Counterfactual: Random Voters
Let's posit a counterfactual world where voters randomly determine whether they will vote or not. Each voter is independent of each other and who they vote for is independent of whether or not they vote.
In this case, it's trivial to say that (so long as an appropriate sample size is met) more voters do not really influence the outcome of the vote.
The real world
This isn't true in the real world.
The first reason is voter turnout: the most important factor in determining whether people vote is the social pressure to do so. This can be "manufactured" by using direct marketing (people knocking on doors), telephone calls, mailing, etc. - but it works even better when people in your own social group pressure you to vote. This pressure is significantly increased when voters feel that the vote is going to be close, meaning that their votes are particularly important.
There can be institutional factors which provide incentives to vote. Powell and Jackman provide a decent list in this article. And it's worth noting that Powell and Jackman are well known in the field of voter turnout.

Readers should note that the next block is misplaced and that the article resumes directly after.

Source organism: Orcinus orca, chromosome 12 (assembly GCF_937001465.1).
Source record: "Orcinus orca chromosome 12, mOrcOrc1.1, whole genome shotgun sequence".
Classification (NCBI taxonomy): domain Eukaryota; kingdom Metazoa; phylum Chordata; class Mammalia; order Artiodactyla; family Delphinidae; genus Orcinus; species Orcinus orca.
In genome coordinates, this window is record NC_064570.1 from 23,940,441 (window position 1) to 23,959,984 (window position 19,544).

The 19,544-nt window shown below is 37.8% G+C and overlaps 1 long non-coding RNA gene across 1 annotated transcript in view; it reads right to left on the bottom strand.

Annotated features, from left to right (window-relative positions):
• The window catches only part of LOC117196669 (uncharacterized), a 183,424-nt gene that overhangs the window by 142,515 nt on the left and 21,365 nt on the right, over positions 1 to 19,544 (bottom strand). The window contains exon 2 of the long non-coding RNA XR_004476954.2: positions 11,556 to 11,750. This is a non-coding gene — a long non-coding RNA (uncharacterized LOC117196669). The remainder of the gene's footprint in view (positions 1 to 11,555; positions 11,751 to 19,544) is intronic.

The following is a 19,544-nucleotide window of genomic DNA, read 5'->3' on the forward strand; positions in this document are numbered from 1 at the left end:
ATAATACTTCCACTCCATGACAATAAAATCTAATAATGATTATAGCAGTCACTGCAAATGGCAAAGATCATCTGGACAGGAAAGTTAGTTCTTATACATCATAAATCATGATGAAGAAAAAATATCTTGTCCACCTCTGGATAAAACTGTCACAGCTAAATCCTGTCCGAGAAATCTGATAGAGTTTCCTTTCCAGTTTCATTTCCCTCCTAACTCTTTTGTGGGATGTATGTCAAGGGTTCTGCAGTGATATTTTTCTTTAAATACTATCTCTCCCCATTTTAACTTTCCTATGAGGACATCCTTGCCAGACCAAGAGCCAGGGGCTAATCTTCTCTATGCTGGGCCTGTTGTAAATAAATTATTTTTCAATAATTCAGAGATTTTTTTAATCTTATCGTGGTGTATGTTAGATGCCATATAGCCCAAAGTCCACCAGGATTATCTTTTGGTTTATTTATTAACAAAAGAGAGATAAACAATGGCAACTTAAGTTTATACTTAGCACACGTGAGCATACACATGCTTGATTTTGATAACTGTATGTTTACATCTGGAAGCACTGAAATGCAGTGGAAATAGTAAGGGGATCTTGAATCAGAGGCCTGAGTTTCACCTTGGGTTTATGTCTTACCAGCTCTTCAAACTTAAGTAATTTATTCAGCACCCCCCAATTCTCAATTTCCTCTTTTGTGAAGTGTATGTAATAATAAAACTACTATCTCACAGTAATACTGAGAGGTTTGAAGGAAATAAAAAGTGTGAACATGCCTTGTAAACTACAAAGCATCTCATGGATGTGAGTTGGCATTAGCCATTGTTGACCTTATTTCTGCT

If you have access to academic journals, here are some articles about voter turnout that you might be interested in:
A second reason would be that our voting preferences are not distributed evenly. The most important factors in who we vote for are all demographic (age, race, religious background, your preferred measure of socioeconomic status, etc.). This is the basis of the 'funnel model' popularized by "The American Voter". If you want to read more about voter behavior, this is the single best resource available. It was re-published in the 2000's and can be had on Amazon.
In an extreme case, even an election or referendum with 100% voter turnout would not be unbiased - it would be biased in favor of registered voters.
Many people never register to become voters. I was unable to find any literature on why people do not register to vote, but my suspicion is that it is not random.
There are also examples of large swaths of the public being unable to vote by law. For example, minimum voting ages prevent the vote from being representative of people in those age categories.